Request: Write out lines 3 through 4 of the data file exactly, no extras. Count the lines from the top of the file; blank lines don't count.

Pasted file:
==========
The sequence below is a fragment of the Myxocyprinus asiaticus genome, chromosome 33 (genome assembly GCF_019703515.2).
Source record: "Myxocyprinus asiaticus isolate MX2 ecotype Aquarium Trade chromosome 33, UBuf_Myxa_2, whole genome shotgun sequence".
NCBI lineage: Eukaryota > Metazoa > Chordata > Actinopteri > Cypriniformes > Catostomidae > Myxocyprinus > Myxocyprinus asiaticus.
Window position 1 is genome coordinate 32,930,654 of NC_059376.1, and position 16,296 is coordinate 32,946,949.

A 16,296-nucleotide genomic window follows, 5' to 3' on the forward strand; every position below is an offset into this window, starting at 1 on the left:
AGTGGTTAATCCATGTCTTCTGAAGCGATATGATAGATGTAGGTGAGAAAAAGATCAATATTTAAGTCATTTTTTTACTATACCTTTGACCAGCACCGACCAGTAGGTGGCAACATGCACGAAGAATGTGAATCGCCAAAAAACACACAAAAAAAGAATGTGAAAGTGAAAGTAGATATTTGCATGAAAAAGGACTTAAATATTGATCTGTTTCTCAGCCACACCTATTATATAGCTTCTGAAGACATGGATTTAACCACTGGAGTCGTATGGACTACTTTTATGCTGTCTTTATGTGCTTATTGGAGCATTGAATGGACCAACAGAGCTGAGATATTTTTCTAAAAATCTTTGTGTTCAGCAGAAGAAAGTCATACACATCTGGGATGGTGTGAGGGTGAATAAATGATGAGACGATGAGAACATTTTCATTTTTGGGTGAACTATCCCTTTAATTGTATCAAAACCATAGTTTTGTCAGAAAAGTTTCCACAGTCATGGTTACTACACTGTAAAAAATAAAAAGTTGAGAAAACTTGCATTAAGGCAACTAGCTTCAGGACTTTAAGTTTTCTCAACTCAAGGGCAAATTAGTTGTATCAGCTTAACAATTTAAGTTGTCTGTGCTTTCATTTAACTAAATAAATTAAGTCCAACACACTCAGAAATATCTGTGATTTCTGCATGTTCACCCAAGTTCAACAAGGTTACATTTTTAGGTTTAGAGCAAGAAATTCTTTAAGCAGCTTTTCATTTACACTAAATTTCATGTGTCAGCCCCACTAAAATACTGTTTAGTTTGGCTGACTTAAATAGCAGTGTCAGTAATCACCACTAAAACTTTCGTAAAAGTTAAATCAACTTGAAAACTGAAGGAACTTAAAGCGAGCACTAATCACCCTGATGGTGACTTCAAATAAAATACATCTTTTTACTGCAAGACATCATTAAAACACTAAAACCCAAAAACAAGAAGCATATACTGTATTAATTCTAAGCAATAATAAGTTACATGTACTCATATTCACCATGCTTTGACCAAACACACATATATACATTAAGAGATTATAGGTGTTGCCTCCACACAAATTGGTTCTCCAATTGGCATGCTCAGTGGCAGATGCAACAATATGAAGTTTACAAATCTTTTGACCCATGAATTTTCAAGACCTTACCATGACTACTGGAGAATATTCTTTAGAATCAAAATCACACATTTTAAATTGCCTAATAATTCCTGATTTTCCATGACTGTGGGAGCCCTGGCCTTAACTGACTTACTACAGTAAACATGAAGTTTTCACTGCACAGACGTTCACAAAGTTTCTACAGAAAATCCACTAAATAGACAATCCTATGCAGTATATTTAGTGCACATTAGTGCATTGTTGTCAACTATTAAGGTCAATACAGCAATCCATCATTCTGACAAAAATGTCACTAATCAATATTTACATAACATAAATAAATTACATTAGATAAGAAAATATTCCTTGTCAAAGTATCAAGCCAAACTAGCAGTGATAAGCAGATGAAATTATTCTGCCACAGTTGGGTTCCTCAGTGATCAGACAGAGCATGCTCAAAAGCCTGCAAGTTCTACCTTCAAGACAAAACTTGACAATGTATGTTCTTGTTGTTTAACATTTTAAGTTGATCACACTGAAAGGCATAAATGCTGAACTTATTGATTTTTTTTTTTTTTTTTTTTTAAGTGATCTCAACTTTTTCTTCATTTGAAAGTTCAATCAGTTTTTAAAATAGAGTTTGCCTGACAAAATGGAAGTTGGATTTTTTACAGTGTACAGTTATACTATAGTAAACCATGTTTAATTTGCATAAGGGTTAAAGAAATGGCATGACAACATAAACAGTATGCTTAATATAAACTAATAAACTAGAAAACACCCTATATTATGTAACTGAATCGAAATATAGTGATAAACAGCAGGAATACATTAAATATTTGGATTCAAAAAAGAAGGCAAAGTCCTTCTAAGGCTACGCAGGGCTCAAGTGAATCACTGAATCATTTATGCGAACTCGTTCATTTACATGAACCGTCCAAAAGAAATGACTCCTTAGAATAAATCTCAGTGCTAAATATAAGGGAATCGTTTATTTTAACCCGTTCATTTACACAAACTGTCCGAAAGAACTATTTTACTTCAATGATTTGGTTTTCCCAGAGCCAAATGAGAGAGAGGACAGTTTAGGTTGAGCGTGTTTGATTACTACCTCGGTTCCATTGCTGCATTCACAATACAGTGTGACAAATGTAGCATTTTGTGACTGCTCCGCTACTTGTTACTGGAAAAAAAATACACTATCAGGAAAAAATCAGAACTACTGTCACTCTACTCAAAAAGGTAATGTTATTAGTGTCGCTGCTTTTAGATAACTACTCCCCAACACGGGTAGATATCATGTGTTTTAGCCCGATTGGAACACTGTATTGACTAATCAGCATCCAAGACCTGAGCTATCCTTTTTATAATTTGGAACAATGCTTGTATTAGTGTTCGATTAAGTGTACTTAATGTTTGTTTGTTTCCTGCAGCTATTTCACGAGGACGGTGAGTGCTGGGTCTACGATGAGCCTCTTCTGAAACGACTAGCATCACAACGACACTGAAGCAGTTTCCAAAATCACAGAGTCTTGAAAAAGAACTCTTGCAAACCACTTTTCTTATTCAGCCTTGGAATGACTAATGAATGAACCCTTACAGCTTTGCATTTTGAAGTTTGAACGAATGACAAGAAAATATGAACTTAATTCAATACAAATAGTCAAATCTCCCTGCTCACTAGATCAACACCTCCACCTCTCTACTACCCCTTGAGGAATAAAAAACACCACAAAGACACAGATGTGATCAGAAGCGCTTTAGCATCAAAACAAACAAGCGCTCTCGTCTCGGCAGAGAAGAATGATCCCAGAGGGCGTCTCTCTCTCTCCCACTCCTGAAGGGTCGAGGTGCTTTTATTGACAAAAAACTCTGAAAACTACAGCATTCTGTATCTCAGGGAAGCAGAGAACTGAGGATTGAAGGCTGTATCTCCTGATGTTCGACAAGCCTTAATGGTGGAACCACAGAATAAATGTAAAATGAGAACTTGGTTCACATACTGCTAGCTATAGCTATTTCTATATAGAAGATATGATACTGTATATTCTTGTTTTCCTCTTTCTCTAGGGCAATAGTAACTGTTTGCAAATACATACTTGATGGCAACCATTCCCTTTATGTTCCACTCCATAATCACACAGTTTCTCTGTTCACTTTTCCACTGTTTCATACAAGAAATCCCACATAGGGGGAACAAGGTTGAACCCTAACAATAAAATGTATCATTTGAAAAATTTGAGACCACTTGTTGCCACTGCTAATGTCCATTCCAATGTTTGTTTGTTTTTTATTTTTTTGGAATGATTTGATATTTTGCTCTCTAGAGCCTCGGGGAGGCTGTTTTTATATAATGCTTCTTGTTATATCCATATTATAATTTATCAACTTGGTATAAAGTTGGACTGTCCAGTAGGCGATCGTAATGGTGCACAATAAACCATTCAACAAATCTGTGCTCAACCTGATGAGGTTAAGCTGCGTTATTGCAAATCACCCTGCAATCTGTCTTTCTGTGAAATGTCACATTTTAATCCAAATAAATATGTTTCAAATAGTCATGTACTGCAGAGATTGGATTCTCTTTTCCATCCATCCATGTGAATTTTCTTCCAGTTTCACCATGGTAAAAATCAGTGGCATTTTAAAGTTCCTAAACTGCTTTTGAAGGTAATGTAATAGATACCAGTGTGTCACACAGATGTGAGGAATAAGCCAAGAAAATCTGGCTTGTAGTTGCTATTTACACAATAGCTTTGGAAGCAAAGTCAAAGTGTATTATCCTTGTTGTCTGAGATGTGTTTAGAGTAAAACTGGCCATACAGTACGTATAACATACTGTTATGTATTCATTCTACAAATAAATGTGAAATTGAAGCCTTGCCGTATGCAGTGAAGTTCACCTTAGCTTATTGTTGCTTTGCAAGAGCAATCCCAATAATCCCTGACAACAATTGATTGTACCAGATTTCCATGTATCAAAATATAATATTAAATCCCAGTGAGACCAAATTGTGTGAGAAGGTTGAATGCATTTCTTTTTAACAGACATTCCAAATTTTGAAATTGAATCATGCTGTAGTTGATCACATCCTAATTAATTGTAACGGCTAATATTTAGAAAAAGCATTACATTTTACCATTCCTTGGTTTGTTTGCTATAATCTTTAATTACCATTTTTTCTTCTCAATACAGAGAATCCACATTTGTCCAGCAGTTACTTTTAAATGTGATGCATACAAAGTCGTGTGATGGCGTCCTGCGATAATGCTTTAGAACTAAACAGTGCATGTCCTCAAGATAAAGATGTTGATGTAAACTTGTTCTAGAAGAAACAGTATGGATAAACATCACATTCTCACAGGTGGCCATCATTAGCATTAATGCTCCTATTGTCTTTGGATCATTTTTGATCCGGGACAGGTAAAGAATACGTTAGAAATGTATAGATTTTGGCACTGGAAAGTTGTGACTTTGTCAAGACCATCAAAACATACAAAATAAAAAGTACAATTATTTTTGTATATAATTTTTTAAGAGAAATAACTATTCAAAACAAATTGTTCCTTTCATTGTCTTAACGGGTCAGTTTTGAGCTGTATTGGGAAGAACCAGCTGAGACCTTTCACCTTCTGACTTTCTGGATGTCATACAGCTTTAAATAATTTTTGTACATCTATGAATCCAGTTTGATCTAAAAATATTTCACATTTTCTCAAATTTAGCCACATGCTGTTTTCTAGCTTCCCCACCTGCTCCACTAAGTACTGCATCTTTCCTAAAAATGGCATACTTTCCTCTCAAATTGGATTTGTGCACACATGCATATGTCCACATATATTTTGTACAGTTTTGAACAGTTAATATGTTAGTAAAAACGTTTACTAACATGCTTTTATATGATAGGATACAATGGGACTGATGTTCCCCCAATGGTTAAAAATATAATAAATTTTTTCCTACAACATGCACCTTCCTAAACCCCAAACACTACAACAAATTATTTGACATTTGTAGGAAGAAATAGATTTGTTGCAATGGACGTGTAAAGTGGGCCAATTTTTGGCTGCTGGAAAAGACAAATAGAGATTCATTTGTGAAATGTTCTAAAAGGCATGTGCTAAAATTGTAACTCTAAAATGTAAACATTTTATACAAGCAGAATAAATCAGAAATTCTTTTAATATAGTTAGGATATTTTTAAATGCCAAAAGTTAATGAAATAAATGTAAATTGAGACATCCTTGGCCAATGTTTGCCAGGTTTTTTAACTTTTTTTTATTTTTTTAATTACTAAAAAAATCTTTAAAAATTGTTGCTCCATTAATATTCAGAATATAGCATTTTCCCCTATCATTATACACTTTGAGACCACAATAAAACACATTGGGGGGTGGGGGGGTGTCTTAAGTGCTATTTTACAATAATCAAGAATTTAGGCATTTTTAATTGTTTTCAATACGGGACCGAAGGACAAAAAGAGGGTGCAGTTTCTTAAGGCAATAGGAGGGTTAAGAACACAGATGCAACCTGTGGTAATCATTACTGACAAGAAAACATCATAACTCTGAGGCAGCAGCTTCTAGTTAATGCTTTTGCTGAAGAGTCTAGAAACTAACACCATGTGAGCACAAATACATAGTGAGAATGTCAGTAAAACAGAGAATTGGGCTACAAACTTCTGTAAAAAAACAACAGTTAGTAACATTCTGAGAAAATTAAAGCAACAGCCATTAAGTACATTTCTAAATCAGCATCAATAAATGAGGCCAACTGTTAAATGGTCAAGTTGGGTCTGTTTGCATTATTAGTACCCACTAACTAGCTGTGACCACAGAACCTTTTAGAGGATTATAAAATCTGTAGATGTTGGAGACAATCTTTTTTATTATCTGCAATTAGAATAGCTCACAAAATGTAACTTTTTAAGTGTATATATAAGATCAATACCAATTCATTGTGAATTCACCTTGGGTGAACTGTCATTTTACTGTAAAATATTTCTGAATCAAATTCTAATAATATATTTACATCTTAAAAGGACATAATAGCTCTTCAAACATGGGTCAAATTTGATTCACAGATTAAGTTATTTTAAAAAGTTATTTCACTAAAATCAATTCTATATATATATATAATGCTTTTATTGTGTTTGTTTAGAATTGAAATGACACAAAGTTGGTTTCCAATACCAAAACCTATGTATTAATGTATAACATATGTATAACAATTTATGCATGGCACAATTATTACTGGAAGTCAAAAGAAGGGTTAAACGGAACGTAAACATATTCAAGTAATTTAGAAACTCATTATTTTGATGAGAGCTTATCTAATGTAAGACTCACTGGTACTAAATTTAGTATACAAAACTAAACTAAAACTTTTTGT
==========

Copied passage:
NCBI lineage: Eukaryota > Metazoa > Chordata > Actinopteri > Cypriniformes > Catostomidae > Myxocyprinus > Myxocyprinus asiaticus.
Window position 1 is genome coordinate 32,930,654 of NC_059376.1, and position 16,296 is coordinate 32,946,949.